What is a False Equivalence

An argument or claim in which two completely opposing arguments appear to be logically equivalent – when in fact they are not.

In a false equivalence, comparison is way off in the order of magnitude, oversimplified, or important additional factors have been ignored or omitted.

Maybe not quite equal.

EXAMPLES

Publishing legitimate scientific findings alongside pseudoscience, or placing facts and obvious falsities on equal footing, as two alternative truths.

The confusion is often due to one or two shared characteristics (e.g. both are wearing a white coat, but one is a legitimate doctor and the other is just… a guy wearing a white lab coat).

False equivalence & pseudoscience

Publishing pseudoscientific writing alongside the work of highly regarded researchers provides credibility to the pseudoscientists, while undermining the authority of legitimate researchers and science.

Why False Equivalences Matter

Social media can amplify the voice of extremist fringe groups, that seem to represent a movement (which in turn may attract people who feel alone and left out).

Their arguments then start carrying more weight in the public discussion. You’ll hear things like: “equal media attention should be given to both sides”, and “this group can no longer be ignored” (while in fact it is only a tiny band of extremistst).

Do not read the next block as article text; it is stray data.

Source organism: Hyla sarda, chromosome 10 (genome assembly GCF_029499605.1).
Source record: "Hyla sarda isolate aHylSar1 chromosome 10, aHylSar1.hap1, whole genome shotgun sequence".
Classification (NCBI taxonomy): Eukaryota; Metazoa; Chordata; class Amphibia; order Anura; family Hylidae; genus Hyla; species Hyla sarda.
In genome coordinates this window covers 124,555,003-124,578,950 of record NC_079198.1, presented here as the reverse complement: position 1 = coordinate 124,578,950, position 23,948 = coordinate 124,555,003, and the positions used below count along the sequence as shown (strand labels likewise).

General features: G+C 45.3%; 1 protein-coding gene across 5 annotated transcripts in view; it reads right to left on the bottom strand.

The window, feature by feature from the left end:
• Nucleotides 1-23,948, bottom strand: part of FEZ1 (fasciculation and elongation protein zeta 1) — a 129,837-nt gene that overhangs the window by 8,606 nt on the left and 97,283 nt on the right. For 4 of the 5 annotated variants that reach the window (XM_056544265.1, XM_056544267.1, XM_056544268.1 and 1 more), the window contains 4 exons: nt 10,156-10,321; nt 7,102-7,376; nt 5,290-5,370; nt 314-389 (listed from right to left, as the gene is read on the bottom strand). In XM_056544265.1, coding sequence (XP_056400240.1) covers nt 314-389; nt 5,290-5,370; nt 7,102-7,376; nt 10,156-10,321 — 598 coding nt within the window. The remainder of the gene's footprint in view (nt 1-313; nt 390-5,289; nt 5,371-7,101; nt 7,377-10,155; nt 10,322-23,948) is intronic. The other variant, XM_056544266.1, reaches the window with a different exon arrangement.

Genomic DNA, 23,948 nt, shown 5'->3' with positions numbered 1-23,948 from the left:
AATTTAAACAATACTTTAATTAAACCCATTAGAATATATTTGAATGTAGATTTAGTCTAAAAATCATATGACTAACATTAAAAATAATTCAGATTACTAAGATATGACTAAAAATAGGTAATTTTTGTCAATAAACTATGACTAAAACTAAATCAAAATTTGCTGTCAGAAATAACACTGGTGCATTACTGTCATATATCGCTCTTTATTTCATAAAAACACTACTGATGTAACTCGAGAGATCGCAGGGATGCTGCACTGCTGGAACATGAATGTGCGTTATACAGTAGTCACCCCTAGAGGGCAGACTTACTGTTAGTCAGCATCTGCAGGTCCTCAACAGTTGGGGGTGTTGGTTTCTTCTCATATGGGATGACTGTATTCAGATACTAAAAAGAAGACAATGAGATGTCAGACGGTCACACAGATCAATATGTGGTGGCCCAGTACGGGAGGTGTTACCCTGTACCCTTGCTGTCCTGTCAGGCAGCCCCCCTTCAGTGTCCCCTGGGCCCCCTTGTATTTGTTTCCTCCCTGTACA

KEY CONCERNS

Equalling realistic moderate views with wacky extreme ones tends to shift normality towards the extreme viewpoints. A new, more extreme normal is established (see the shifting Overton window).

Meanwhile, placing facts and falsities on equal footing, as two alternative truths, weaves lies into the delicate fabric of the truth. They then become indistinguishable.

Because after the false equivalent another fallacy kicks in, namely the argument from middle ground that falsely assumes the truth is somewhere in the middle (isn’t always the case).

FOOD FOR THOUGHT

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